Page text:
How to Feed Your Cat So It Stops Begging and Starts Losing Weight
Cats receiving an adequate number of calories per day will be hungry (in the wild, you look for food while you still have adequate calories). So feeding a cat until it is full is almost always overfeeding unless it is an actively growing kitten under eight months of age.
Naturally, cats eat multiple small meals a day by hunting and eating what they catch. Having a bowl of dry food available allows multiple small meals of a high caloric feed with no effort on the cat’s part, this is a recipe for weight gain.
Domestic Cats Retain Their Wild Appetites
Cats having their feed provided have a lower caloric need per day than if they had to find, catch and eat it for a living. As cats age, they have a significant drop in activity and metabolic rate without any decrease in appetite. This makes maintaining an ideal weight harder over time.
Your Cat May Have Trained You to Feed it
The act of feeding is a training exercise between the cat and the feeder. Cats often key on the behaviors and acts that are a preview to feeding them and try to get the feeder to engage in these. A good example is feeding the cats as soon as you get out of bed in the morning. The cats will very often try to get the person up in the morning so that they get fed earlier and earlier and earlier…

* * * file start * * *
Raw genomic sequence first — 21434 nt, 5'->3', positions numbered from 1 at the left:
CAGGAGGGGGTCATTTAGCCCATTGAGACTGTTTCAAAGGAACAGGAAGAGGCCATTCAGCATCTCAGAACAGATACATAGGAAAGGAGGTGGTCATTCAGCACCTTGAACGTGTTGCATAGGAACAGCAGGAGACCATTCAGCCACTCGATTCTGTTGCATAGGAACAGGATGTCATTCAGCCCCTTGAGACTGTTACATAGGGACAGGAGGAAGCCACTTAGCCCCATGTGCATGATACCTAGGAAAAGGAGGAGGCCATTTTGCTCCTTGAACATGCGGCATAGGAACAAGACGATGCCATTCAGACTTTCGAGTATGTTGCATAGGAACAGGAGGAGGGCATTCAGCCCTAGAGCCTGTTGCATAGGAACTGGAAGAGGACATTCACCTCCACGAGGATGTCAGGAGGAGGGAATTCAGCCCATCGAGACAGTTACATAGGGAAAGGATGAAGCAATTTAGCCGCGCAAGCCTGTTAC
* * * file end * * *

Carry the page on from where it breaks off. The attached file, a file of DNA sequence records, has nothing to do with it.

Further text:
Another example is the cat running into the kitchen every time the fridge is opened since that is where they know you store the canned food.
A Hungry Cat Often Looks for Mischief
Another factor to consider is that a hungry cat is a busy cat, often seeking out food, stalking or grumpy towards the other cats (who it blames for eating the food that is not there), bothering the people around the house, or engaging in other destructive behaviors.
Being busy is good in that it makes the cat more active, which helps burn calories, but the nature of the business is often not appreciated by the rest of the house. By feeding a cat in response to these behaviors, the cat is encouraged to act this way. One of the hardest things to do is to let a cat be hungry without rewarding the associated behaviors.